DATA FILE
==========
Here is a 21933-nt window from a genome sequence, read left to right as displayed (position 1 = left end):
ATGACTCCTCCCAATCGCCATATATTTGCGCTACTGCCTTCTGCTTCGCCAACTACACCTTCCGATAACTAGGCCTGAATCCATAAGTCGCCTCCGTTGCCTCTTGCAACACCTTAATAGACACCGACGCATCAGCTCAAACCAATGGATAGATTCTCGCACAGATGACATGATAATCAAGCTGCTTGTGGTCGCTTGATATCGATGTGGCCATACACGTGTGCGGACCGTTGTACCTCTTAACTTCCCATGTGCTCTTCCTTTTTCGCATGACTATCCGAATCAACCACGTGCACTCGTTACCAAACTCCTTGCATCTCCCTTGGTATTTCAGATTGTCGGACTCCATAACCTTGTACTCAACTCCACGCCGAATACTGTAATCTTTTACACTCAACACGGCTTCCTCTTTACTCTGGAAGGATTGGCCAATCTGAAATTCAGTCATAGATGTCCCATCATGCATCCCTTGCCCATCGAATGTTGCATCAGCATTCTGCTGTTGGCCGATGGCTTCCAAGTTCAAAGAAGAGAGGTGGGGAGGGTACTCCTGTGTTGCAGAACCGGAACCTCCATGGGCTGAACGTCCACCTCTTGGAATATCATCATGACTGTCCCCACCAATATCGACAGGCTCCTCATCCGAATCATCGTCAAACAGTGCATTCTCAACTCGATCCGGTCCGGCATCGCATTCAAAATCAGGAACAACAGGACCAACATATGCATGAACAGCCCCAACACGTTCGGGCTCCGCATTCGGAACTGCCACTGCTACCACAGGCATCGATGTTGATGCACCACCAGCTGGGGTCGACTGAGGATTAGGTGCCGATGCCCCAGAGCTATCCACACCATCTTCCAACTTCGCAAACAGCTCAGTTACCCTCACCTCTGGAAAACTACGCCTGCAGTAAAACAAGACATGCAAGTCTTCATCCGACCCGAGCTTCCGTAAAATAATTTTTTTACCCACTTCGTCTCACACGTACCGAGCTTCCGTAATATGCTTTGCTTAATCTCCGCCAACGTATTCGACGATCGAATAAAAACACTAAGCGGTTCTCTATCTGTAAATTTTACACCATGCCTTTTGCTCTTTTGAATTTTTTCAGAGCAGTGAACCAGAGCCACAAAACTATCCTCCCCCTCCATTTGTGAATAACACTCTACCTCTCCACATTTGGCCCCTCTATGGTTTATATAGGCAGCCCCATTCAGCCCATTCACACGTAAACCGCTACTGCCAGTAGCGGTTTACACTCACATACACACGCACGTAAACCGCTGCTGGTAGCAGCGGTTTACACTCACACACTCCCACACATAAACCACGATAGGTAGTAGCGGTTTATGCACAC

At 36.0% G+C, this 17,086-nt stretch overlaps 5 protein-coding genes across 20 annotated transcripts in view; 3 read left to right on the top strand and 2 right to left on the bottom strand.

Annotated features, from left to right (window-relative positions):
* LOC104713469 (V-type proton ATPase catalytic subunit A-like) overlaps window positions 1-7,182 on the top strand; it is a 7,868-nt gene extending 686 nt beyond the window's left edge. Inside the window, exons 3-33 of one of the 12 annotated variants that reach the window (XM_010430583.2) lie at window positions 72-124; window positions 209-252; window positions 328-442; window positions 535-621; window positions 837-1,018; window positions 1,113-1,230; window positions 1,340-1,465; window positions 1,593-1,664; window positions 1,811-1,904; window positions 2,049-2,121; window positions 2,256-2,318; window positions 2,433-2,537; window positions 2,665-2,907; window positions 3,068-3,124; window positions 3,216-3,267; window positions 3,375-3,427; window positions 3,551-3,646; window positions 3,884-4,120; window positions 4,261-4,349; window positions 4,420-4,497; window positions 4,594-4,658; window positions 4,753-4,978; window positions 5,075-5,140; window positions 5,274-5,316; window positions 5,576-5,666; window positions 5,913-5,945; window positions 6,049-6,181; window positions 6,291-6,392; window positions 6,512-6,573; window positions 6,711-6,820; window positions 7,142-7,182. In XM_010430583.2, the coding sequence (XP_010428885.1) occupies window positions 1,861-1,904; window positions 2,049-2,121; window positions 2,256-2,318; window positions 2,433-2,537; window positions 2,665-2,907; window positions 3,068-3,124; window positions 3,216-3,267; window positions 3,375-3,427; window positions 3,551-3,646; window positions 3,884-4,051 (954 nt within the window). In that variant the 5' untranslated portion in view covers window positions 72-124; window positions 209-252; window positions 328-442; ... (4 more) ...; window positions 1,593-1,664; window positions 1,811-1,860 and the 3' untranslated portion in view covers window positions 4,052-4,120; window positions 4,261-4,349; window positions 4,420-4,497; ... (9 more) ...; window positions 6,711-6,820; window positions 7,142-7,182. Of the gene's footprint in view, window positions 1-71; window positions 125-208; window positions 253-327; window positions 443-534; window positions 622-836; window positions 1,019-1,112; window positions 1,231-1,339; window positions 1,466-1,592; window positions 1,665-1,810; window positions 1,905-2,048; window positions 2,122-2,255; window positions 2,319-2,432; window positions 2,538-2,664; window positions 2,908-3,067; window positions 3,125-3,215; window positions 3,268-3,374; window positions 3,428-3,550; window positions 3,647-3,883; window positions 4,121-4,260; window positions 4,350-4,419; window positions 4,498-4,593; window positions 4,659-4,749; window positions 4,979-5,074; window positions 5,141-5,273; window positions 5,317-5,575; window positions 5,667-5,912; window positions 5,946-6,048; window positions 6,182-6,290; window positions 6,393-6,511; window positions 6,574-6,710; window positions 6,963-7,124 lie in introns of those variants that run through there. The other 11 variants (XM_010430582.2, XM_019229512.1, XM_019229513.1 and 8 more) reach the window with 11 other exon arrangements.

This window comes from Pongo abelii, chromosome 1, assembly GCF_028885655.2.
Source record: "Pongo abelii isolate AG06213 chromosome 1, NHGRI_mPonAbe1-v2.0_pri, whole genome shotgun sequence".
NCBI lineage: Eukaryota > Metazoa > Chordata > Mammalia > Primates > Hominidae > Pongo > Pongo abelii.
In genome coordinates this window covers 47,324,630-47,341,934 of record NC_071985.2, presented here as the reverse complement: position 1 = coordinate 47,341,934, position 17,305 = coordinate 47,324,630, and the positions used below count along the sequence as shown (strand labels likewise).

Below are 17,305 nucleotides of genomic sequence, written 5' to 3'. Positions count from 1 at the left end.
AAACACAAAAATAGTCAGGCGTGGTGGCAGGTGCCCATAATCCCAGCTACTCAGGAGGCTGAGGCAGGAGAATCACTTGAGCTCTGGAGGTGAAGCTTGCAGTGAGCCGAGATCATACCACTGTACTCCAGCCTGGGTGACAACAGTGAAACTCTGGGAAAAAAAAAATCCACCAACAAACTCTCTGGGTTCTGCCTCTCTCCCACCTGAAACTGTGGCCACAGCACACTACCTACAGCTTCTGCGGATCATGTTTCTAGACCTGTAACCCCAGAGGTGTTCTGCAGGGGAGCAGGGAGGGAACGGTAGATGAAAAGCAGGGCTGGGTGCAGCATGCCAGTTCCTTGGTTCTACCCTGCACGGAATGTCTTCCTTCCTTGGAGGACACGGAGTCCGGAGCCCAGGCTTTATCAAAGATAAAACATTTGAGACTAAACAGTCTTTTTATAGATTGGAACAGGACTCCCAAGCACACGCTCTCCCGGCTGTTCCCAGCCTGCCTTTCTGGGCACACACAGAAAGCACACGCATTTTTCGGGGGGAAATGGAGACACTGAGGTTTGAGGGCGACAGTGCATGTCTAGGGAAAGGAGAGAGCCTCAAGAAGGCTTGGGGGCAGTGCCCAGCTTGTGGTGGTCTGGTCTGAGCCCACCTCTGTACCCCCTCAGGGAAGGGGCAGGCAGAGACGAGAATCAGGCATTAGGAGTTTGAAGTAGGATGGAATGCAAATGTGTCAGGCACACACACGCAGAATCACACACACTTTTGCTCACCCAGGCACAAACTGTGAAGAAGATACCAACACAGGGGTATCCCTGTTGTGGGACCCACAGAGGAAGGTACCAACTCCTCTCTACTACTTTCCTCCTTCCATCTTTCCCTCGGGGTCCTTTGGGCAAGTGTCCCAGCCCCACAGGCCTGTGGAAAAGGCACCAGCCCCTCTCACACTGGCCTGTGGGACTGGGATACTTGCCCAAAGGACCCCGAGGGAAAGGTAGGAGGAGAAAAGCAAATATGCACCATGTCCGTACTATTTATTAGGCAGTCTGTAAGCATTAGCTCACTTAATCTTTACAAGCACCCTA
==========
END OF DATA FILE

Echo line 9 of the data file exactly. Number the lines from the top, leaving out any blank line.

In genome coordinates this window covers 47,324,630-47,341,934 of record NC_071985.2, presented here as the reverse complement: position 1 = coordinate 47,341,934, position 17,305 = coordinate 47,324,630, and the positions used below count along the sequence as shown (strand labels likewise).